So the movie, in addition to being a delightful adventure tale, also imagines how the basic events of Christian history might have played out in a different, parallel world. But the way the sacrifice made by this Christ-figure, Aslan, is understood in the story doesn't exactly match what every Christian would say. Lewis presents Aslan's death as a victory over the White Witch, possible because she failed to understand the "Deeper Magic." In this he echoes a very ancient view that is more common in the Eastern Christianity, less so in Euro-American varieties. This is just one example of the subtleties and complexities of this magical story.
"Narnia" is to be applauded for bringing to the screen and exploring the specific beliefs of a specific faith. Deeply held religious convictions affect a great deal of what goes on in the world, and as long as we cover this with a cotton-candy layer of, "Oh, we all really believe the same thing in the end"--a kind of intellectual imperialism--we will continue to be blindsided by unanticipated disagreement. Tolerance is worthless if it is not based on accurately understanding what, exactly, we're agreeing to tolerate. Films that clearly present and explore theological convictions help us all understand each other better, even when we still disagree.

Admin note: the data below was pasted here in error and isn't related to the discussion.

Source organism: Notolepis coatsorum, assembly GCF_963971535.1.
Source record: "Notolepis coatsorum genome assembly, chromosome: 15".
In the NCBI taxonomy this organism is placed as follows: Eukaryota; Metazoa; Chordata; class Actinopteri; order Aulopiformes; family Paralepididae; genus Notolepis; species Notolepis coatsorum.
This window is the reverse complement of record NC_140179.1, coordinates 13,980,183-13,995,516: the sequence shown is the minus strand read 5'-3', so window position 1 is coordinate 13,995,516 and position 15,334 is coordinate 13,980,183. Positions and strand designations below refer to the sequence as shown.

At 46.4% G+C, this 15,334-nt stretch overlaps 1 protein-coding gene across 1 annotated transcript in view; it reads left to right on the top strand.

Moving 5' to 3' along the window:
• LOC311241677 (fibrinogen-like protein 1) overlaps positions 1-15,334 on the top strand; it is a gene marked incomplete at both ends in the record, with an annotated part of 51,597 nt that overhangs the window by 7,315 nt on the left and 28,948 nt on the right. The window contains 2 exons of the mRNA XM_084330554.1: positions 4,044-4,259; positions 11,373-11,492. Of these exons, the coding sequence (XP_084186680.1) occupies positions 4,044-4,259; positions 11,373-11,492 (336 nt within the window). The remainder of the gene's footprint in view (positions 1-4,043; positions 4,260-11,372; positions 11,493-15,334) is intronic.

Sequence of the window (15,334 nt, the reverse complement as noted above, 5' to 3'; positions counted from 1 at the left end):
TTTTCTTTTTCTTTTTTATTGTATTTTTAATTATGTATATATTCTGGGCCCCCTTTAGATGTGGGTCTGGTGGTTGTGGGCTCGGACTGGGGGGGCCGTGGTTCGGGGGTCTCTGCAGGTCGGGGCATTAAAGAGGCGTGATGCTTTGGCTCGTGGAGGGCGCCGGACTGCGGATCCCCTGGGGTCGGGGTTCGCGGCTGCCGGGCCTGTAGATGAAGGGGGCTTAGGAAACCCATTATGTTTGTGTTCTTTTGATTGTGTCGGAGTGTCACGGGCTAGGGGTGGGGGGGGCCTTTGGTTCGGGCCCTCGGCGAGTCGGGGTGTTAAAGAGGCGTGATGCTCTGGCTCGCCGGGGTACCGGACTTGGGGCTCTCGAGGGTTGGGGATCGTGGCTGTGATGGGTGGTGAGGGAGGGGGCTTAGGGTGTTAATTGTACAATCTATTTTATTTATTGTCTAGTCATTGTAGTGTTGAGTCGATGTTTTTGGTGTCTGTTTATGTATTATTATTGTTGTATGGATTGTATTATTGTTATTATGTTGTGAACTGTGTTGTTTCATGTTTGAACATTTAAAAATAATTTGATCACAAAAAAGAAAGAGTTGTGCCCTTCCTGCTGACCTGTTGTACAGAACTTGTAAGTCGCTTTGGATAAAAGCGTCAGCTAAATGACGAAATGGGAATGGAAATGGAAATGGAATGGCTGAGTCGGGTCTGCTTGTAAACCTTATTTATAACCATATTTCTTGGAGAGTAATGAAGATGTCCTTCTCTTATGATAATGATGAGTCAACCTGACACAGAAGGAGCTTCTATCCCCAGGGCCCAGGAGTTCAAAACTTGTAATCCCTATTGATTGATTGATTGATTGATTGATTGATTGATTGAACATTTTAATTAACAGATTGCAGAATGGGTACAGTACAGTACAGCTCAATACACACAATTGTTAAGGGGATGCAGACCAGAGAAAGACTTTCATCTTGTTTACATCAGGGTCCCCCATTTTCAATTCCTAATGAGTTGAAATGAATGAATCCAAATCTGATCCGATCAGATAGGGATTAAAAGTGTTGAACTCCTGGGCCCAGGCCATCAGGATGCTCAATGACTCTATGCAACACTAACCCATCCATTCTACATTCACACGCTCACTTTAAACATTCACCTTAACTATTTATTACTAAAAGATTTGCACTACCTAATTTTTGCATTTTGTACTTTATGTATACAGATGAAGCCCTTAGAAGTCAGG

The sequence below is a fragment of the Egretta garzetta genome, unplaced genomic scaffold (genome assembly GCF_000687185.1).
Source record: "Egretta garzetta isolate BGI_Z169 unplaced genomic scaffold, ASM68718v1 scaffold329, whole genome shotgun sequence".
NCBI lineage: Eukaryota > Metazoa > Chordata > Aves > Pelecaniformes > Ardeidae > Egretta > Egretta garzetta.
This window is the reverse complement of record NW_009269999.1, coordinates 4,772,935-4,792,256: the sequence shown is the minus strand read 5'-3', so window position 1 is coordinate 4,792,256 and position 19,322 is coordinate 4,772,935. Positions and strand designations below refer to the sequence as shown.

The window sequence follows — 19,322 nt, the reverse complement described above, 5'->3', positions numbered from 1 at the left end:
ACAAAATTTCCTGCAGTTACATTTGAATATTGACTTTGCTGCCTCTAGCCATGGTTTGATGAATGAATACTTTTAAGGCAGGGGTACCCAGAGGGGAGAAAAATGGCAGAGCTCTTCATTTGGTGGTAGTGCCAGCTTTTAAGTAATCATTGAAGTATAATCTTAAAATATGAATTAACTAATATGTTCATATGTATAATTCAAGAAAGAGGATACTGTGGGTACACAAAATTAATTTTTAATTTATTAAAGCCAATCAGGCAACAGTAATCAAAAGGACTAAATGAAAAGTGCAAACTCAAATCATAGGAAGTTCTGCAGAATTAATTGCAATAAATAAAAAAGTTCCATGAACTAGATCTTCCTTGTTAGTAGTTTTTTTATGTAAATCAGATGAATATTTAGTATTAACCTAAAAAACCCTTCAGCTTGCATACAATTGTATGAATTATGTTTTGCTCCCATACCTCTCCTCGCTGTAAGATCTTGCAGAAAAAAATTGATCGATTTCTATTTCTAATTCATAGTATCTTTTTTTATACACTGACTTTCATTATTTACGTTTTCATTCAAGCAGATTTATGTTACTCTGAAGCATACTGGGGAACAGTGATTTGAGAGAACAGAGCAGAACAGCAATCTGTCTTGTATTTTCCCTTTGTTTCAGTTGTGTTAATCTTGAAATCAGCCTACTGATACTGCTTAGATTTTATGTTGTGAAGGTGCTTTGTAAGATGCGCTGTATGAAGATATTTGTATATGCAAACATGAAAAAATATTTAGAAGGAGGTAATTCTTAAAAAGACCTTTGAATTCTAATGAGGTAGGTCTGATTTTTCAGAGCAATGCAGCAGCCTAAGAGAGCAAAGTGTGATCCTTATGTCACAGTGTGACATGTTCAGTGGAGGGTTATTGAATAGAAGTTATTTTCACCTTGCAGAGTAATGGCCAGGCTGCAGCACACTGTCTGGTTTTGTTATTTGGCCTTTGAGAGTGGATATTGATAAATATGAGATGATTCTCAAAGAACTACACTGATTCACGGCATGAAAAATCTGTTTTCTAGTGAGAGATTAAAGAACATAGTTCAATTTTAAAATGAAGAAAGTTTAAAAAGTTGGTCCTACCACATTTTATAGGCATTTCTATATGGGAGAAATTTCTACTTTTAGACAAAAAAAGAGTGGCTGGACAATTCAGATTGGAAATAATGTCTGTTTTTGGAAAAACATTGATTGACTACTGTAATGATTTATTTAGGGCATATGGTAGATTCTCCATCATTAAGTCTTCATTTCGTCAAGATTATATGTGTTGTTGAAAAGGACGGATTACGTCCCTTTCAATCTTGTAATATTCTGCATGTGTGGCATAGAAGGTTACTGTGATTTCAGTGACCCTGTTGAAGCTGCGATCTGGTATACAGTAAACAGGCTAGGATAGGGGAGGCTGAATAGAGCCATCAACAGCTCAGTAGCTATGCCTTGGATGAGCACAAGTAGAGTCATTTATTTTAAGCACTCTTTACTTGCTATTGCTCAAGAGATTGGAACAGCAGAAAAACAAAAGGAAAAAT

But look closely. Would Christ advise Peter to always wipe his sword clean of blood? In the Gospels, after all, Jesus tells Peter to put away his sword. Would Jesus, who preached love of enemies, encourage Susan to send an arrow through the heart of the White Witch's sleigh-driver? When Aslan leaps upon the White Witch and kills her, are you reminded of the Jesus in the Gospels, a man who was decidedly nonviolent?
Despite its cinematic flourishes, the movie cannot compare to the slim and simple story C. S. Lewis penned. In the movie, Aslan is the star and the climax is a prolonged battle scene. In the book, the battle is almost an afterthought, a mere two pages, and the key dramatic line is what happens to Edmund--his seduction by the Witch due to his weaknesses, his betrayal of his siblings, his suffering as he discovers the error of his choice, his rescue, his repentance, and his reconciliation with his family. There is plenty of drama to hold our attention in the story of Edmund's transformation. But the movie makes him into little more than a petulant brat who never asks forgiveness but simply smiles when Aslan suggests there is no need to talk about the past.
Because it underplays this reconciliation theme and instead accentuates a violent and predictable battle, "The Lion, the Witch, and the Wardrobe" fails us dramatically and spiritually.